In addition, service firms report greater benefits of investing in human capital through training than manufacturing firms, which is in line with prior studies (Sheehan, 2006). Service innovation focuses on new service concepts, improvements in service quality, customer management, service management, and organizational or technological service delivery system; it is less tangible and more interwoven with the capabilities embedded in the processes and routines throughout an organization (Den Hertog et al., 2010), therefore more human-oriented.
The research shows that there is no difference in the effect of innovation capacity building on innovation between small and larger firms. This means that training is beneficial to both small firms with a lack of resources and larger firms with resource abundance. Indeed, even in firms which possess a highly skilled workforce, they still need to keep up with the latest technologies and skills, which can be achieved by training activities.
Firms’ managers should consider investing in either R&D or employee training or both to build capacity for creating and capturing values of innovation processes. For firms with limited financial resources, they resort to choosing either of them, depending on the innovation type. This study suggests that R&D investment is more important for product innovation than process innovation, and training leads to enhancing both product and process innovation.
The study results may be useful for policymakers in designing policies that promote innovation among firms. Public policy should not only support innovative firms by financial incentives to invest in R&D but also facilitate and assist firms in providing different forms of training to employees. The Vietnamese government has implemented a number of financial support programs for R&D organizations, yet government programs and incentives for firms to invest in employee training are still limited, even though training contributes to both product/service and process innovation performance, as evidently shown in this study. Policymakers should have policies to promote employee training in R&D, for example, financial incentives and human support for the collaboration between industry, research institutes and universities to enhance innovation capacity.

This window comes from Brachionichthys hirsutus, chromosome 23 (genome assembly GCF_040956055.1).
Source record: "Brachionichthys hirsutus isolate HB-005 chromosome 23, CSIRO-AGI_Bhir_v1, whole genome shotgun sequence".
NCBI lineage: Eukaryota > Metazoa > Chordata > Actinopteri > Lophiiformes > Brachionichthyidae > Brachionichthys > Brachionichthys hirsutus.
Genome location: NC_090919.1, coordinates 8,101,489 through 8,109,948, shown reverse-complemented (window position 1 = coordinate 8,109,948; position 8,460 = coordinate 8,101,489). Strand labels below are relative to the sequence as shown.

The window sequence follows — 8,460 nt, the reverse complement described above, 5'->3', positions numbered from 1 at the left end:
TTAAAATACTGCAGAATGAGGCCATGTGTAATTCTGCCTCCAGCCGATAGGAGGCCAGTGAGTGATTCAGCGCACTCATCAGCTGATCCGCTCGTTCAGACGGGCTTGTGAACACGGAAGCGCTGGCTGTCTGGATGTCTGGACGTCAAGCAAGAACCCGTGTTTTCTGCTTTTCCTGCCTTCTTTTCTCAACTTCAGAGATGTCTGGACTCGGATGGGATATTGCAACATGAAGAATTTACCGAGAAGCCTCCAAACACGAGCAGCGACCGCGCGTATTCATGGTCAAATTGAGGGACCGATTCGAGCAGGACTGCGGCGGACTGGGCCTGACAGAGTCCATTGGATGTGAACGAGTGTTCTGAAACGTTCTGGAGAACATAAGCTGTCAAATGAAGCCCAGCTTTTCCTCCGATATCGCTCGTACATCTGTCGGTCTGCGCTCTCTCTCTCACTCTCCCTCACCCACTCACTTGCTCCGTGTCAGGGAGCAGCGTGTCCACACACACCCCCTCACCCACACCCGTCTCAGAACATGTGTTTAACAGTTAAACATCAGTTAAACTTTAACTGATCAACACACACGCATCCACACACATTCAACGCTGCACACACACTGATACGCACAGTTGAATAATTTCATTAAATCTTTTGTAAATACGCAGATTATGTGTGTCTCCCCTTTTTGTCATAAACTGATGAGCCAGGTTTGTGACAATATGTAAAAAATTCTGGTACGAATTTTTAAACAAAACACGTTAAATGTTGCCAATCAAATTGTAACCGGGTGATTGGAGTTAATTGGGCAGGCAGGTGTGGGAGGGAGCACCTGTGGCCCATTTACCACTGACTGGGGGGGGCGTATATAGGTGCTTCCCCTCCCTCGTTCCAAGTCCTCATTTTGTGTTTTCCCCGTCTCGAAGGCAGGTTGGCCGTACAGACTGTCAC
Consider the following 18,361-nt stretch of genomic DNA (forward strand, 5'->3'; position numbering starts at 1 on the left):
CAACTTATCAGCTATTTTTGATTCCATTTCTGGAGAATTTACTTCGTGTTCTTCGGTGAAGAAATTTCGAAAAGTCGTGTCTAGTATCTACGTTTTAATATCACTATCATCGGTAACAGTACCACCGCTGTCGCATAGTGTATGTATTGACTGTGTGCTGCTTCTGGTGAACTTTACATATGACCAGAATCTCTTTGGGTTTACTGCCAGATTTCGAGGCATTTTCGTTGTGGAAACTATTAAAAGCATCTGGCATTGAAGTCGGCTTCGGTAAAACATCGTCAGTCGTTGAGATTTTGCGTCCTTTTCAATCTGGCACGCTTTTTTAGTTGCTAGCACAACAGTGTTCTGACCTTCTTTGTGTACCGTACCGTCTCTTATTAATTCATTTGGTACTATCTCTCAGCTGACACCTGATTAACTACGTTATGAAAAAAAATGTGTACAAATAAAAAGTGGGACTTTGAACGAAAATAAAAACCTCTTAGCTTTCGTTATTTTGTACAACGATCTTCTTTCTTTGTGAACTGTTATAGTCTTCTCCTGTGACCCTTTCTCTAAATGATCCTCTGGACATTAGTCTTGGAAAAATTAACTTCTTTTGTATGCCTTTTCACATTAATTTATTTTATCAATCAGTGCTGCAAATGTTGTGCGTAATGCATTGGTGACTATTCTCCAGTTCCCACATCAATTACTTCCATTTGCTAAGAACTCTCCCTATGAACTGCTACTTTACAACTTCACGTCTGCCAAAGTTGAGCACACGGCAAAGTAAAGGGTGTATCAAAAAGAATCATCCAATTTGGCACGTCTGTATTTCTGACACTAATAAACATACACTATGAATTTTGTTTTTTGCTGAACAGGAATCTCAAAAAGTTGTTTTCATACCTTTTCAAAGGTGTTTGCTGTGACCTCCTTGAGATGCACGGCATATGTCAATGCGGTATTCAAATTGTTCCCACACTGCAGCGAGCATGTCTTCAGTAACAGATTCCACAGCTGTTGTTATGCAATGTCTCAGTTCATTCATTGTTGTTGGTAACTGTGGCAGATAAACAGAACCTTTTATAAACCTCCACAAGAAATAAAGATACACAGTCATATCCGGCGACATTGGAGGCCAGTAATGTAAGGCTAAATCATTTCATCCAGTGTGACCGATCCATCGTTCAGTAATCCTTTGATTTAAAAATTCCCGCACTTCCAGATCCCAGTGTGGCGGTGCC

In an increasingly global market characterized by uncertainty and shortened product life cycle today, firms need to possess innovation capacity to successfully generate superior innovation outcomes. This study shows that investments in R&D and employee training are crucial to enhancing innovation outcomes. While R&D investment is beneficial to product/service innovation, training is critical for both product/service and process innovation by offering opportunities for firms to create an innovation-oriented culture and a pool of employees with specific skills for R&D. The research provides evidence on the impact of building innovation capacity on innovation outcomes in a developing country like Vietnam and has implications for managers and policymakers. Future research may examine the impact of different types of training, such as online and face-to-face training, or the impact of training approaches, such as internal and external training, on innovation performance.
We would like to thank the World Bank for providing us with the data. We would also appreciate reviewers’ and the editor’s comments on the manuscript.